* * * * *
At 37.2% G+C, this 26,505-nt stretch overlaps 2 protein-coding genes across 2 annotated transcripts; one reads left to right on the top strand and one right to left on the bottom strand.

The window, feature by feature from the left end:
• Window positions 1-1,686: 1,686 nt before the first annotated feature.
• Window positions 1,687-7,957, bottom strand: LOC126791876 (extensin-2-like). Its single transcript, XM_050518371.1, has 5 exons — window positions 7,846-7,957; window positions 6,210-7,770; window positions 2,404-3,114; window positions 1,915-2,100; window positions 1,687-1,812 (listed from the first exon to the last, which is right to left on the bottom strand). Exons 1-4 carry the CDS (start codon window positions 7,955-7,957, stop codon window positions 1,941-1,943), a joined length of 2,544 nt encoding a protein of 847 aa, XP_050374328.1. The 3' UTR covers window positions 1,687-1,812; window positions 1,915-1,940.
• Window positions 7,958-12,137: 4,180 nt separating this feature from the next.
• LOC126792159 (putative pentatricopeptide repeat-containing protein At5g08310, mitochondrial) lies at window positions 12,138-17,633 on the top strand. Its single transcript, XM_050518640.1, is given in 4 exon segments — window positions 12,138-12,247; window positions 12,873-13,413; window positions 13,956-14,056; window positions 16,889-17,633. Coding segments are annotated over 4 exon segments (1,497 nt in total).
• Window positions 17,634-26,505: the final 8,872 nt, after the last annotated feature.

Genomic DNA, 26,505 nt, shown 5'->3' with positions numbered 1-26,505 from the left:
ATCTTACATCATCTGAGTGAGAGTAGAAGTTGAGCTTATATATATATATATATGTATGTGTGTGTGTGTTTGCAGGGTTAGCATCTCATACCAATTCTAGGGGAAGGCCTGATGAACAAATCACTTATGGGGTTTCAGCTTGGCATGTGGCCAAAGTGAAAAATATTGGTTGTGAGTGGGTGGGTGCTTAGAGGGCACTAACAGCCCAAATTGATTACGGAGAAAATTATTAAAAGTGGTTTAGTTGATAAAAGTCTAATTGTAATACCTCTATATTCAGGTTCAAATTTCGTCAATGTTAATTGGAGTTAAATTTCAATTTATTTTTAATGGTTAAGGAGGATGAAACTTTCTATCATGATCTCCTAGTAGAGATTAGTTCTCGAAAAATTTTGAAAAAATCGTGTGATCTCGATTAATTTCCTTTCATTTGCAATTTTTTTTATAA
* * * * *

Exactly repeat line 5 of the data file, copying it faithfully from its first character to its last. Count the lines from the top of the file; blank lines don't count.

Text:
• Window positions 7,958-12,137: 4,180 nt separating this feature from the next.